Film Review – Alice in Wonderland

Alice in Wonderland
Alice Kingsley, now 19, attends a party at a Victorian estate shortly after the death of her beloved father. Alice spots a white rabbit wearing a waistcoat and pocket watch. In shock and confusion, she runs off into a maze and follows the White Rabbit through it. She eventually tumbles down a rabbit hole into Underland, more commonly referred to as “Wonderland” by its inhabitants. She had visited this place 10 years earlier, but had entirely forgotten about it. She is also told that she is the only one who can slay the Jabberwock, the dragon who terrorizes the inhabitants of Wonderland under the rule of the Red Queen.

Tim Burton’s long-anticipated ‘Alice in Wonderland’ 3D will open in UK cinemas on the 5th March 2010 and I will be right at the front of the queue. Again.
Geek Syndicate were lovely enough to send me to the press screening of Alice, and as I wedged the 3D glasses on my excitable face and the opening bars of Danny Elfman’s soundtrack filled the cinema, I settled down for 108 minutes of surreal and fantastical adventure which has the trademarks of Tim Burton stamped all over it.

Fans of Tim Burton have been awaiting Alice in Wonderland for years and while they will be thrilled with what Burton has achieved through a combination of animation, green-screen and live action; fans of the original Lewis Carroll book may be disappointed. Screenwriter Linda Woolverton & Burton have created a whole new AiW – one that’s darker, creepier, changing Wonderland to Underland, with an older lead, significant deviations from the original text, and the inclusion of several characters from the sequel ‘Through the Looking Glass’.
I believe the film is magnificent, and all the changes worked for me, and made it a stronger film – but I heard a few grumblings from the press about how Burton had manipulated both books in order to make the film that he wanted, but surely this is common practice in Hollywood these days, and if it’s done well then so be it. One thing most of the press did seem to agree on though was how visually stunning the film looked and also how impressive the acting talent was.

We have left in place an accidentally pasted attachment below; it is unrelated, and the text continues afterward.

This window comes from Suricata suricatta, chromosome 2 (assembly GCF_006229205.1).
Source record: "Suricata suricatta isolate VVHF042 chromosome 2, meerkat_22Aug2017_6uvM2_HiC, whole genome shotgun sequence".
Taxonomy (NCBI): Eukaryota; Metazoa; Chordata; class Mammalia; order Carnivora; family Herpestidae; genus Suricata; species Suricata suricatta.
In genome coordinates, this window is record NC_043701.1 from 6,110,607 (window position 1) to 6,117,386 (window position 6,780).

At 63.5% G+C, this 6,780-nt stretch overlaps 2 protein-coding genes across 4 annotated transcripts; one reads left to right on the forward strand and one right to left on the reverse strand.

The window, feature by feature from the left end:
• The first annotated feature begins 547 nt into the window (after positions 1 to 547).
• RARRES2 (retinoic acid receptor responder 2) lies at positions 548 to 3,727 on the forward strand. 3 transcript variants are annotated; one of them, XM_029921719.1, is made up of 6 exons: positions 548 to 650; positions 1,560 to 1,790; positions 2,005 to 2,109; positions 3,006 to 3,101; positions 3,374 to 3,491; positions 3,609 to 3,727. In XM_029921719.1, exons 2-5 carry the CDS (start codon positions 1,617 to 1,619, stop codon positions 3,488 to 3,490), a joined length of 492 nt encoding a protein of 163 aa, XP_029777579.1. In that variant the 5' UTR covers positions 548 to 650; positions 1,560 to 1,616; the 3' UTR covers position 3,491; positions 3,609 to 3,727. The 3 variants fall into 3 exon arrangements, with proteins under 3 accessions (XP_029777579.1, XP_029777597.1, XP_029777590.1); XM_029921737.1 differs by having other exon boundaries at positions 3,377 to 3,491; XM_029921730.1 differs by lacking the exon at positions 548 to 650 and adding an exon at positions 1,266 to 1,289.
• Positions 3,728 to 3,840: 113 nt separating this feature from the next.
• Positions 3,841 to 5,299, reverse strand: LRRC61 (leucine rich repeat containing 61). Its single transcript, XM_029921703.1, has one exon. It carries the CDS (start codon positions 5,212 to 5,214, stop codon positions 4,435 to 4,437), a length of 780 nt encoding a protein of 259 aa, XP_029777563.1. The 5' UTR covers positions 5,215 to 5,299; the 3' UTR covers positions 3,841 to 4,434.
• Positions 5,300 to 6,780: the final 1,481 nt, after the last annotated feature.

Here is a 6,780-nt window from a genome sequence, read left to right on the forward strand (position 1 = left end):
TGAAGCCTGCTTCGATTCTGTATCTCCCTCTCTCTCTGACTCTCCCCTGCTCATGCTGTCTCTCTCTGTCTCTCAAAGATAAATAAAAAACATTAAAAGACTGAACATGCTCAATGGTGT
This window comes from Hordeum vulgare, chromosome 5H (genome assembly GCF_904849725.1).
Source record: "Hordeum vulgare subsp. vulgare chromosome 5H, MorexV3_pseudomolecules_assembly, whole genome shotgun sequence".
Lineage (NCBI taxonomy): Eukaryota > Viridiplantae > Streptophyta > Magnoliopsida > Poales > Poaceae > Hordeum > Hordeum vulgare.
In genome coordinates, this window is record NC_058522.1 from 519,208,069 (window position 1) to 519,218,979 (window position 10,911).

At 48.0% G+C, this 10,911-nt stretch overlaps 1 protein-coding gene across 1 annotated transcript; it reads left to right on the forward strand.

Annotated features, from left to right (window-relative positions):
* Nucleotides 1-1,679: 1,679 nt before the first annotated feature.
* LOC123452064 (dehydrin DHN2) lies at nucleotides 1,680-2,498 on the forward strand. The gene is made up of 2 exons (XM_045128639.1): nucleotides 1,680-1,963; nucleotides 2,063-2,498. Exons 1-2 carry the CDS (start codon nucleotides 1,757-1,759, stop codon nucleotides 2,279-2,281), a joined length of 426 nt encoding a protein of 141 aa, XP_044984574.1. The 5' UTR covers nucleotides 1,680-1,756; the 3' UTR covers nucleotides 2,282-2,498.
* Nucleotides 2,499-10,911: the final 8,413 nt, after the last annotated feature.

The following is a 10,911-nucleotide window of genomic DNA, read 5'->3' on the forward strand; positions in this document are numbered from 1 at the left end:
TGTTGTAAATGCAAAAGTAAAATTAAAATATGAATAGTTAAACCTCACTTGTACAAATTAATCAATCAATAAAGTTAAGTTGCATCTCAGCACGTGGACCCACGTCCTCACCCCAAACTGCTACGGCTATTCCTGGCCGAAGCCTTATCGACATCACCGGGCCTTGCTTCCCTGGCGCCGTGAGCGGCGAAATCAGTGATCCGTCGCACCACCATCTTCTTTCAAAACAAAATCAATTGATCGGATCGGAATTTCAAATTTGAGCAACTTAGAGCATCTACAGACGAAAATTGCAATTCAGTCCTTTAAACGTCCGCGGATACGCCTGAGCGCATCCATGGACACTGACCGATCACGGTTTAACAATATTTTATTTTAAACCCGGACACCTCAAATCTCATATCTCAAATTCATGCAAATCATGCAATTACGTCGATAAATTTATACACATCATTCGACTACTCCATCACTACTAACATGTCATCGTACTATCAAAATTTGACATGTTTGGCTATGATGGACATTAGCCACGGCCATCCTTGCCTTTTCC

The set design, as is expected in a Burton film, is lavish and surreal and made even more impressive by the 3D experience. Also helped by the 3D were the visual effects, in particular the elusive Cheshire Cat whose smile would appear before he did, and remain while he evaporated into swirling smoke. The stunning costumes and make-up must be mentioned too, with particular kudos to the Red Queen’s pencil-thin eyebrows, bright blue eyeshadow, and geisha-like heart-shaped lipstick all on a head twice the size it should be….think Bette Davies as Elizabeth I on acid.

As well as a top-of-his-game Depp (Mad Hatter), and crazy-as-a-rabid-badger Bonham-Carter (Red Queen), Burton has summoned a vast range of, predominantly British, brilliant voice actors: Michael Sheen (White Rabbit), Christopher Lee (Jabberwocky), Stephen Fry (Cheshire Cat), Alan Rickman (Caterpillar), Paul Whitehouse (March Hare), Matt Lucas (Tweedledum & Tweedledee), and even Eastenders favourite Barbara Windsor (Dormouse).

The majority of the remaining acting cast was superb, with Crispin Glover getting extra points for performing all his scenes on stilts in a snazzy one piece covered in ping pong balls (his Knave of Hearts is over 7 foot tall). Mia Wasikowska is perfect as the late-teen, fanciful and rebellious Alice, and even though she is pretty new to major feature films she doesn’t let anyone act her into a corner.

Depp and Bonham-Carter are predictably and insanely brilliant. Bonham-Carter has compared her character to a precocious toddler who demands her own evil way. She bellows her way through all her scenes, terrifying all her subjects, and being beastly to all of animal kind. Depp has spoken of how he sees the Mad Hatter as a tragic figure, and plays him in equal parts as insane, adorable and terrifically sad. He shifts between accents like he is changing gears – Scottish, English and others in between, dependant on his mood. As a previous critic of Depp’s accents (From Hell anyone?), I can definitely say he’s got it right this time. I’d been enjoying the film so much before he makes his entrance I’d forgotten he was in it, but once he arrived he does kinda own the film.

Finally, Danny Elfman in his kajillionth collaboration with Burton, once again provides a blinding score which perfectly matches the fantasy world of the creepy Underland, veering between soft, twinkly music for Alice and the White Queen; to crashing, thunderous music for the Jabberwocky.

Overall, AiW looks incredible, has a stellar cast, and while I had a few niggles (which I can’t say without spoiling), overall the story was just right and had me hooked all the way through. Young kids may find several of the characters terrifying, but everyone else should find something they enjoy. I for one can’t wait to see what Burton, Depp et al come up with next.

GS Reviewer: Iz McAuliffe

Coming Soon –  listen to the full Press Conference with Johnny Depp, Tim Burton, Helena Bonham-Carter, Crispin Glover, Danny Elfman, Joe Roth, Richard Zanuck, Mia Wasikowska, and Anne Hathaway

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